(Wall Street Week, screenshot)
"I don't even know what it says."
Carl Icahn just appeared on CNBC's Halftime Report and said, basically, he can't even with The Wall Street Journal's report that Apple is not making a TV.
On Monday night, WSJ's Daisuke Wakabayashi reported that Apple has "quietly shelved" plans to make a TV.
Earlier in the day, Carl Icahn published a letter to Apple CEO Tim Cook, which among other things argued the company's stock was undervalued because of its cash position and its future pipeline of products, including a television.
Apple had searched for breakthrough features to justify building an Apple-branded television set, those people said. In addition to an ultra-high-definition display, Apple considered adding sensor-equipped cameras so viewers could make video calls through the set, they said.
Ultimately, though, Apple executives didn’t consider any of those features compelling enough to enter the highly competitive television market, led by Samsung Electronics Co. Apple typically likes to enter a new product area with innovative technology and easier-to-use software.
Icahn's confusion surrounding Wakabayashi's report, however, was a line from the report itself, where Wakabayashi acknowledged that Cook has said in the past that he has a "grand vision" for the television.
"The headline [of the WSJ article], I think, is relatively misleading," Icahn told CNBC's Scott Wapner.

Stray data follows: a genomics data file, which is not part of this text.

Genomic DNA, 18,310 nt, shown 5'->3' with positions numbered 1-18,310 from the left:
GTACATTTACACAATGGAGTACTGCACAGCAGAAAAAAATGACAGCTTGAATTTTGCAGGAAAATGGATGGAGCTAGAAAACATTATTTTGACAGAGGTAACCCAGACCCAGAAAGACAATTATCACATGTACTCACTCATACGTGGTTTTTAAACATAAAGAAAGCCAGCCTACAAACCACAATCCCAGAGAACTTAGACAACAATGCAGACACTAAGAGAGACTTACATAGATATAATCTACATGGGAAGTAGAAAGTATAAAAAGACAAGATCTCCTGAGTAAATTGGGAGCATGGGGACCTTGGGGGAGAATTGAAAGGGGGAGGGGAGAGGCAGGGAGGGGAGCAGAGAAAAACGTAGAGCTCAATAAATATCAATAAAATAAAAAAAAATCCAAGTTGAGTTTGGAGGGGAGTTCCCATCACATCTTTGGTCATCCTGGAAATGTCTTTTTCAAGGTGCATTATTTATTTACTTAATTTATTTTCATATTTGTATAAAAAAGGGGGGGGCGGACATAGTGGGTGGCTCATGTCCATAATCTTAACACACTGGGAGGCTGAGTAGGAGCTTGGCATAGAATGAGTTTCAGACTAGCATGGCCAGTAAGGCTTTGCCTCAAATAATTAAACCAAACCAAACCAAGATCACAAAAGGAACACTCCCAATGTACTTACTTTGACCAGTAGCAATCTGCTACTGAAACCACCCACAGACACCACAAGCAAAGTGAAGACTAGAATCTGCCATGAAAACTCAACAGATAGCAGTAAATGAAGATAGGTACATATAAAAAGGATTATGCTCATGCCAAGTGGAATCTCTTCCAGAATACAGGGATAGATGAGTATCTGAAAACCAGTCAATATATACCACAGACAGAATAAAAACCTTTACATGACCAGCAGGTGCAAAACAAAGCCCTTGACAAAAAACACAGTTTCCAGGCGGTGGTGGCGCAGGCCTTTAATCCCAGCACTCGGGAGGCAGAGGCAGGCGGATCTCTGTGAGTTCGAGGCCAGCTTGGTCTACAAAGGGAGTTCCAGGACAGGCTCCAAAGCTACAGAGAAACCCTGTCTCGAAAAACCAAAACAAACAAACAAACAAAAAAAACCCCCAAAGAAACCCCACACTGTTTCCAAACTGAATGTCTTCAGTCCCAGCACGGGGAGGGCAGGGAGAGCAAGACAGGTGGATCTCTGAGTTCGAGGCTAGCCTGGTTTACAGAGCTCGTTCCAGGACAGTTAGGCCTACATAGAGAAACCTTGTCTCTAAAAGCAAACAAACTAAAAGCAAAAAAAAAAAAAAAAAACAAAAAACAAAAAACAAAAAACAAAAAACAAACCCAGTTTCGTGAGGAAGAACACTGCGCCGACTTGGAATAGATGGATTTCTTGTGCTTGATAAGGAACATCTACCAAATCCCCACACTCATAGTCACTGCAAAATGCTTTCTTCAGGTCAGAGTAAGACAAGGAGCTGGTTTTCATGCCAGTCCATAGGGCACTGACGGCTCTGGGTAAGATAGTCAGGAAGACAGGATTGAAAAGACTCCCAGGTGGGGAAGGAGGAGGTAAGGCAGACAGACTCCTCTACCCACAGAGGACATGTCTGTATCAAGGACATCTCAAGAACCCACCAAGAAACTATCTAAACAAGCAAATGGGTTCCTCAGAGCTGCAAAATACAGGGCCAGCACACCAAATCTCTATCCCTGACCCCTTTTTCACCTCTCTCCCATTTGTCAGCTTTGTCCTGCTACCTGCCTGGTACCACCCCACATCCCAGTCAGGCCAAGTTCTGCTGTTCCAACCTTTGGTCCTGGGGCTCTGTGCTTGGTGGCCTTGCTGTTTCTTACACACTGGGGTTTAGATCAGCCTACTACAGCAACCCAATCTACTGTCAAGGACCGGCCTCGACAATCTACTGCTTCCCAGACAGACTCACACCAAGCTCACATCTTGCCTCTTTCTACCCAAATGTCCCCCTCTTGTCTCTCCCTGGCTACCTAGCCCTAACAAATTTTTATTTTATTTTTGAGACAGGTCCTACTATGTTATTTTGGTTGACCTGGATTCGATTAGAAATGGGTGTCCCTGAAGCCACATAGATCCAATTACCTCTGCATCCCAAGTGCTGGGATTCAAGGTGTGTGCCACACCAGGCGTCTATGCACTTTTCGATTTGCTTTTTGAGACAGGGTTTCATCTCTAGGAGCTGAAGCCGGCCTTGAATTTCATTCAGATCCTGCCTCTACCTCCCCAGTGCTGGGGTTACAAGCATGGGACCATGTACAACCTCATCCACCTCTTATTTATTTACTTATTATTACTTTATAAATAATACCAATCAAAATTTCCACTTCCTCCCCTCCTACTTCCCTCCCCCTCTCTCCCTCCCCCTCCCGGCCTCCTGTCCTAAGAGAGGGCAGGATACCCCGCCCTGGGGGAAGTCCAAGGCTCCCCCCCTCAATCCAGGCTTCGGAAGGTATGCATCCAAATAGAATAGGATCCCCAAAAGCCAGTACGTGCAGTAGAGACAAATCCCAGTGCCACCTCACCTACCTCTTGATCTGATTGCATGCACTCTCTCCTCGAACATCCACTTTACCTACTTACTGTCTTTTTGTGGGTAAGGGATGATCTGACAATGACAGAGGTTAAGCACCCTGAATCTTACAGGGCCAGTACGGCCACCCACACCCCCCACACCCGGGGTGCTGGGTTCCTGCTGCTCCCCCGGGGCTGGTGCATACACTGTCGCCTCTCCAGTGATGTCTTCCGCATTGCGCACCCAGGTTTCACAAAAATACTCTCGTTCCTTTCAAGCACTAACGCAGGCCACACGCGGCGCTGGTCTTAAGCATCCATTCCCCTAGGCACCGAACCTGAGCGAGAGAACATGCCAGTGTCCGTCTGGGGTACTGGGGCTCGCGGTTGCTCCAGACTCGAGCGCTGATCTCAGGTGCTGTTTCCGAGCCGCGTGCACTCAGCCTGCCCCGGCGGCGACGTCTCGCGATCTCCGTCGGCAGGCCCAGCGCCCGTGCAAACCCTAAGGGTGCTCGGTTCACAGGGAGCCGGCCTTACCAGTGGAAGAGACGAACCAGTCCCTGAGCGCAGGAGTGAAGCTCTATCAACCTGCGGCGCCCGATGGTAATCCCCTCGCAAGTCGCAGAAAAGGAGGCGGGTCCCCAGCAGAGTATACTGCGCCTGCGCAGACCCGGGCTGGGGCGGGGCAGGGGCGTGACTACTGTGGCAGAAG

Moreover, Ichan still thinks there will be an Apple TV. "I read the article," Icahn said, "not what Tim Cook said or didn't say, but the whole thing is ridiculous ... I'm not backtracking in anyway. I believe they will do a TV. That's my belief."
In related Apple TV news, Piper Jaffray Apple analyst Gene Munster finally threw in the towel on Apple TV, admitting that despite his own insistance that Apple will build a TV, the WSJ report has ended this phase of his Apple coverage.
"Based on this report, we no longer expect a television to launch indefinitely," Munster wrote.
In his letter to Tim Cook on Monday, Icahn said that Apple is worth $240 per share. Icahn's math to get to this number involves making some earnings assumptions, adding a higher multiple to Apple shares, and then adding back the cash the company is sitting.
But long story short, Icahn added $0.87 worth of earnings per share due to Apple TV in 2016.
And so using his math, which we broke down here, Apple shares are now worth $224.78 per share.
Apple shares were trading at around $130 on Tuesday afternoon.
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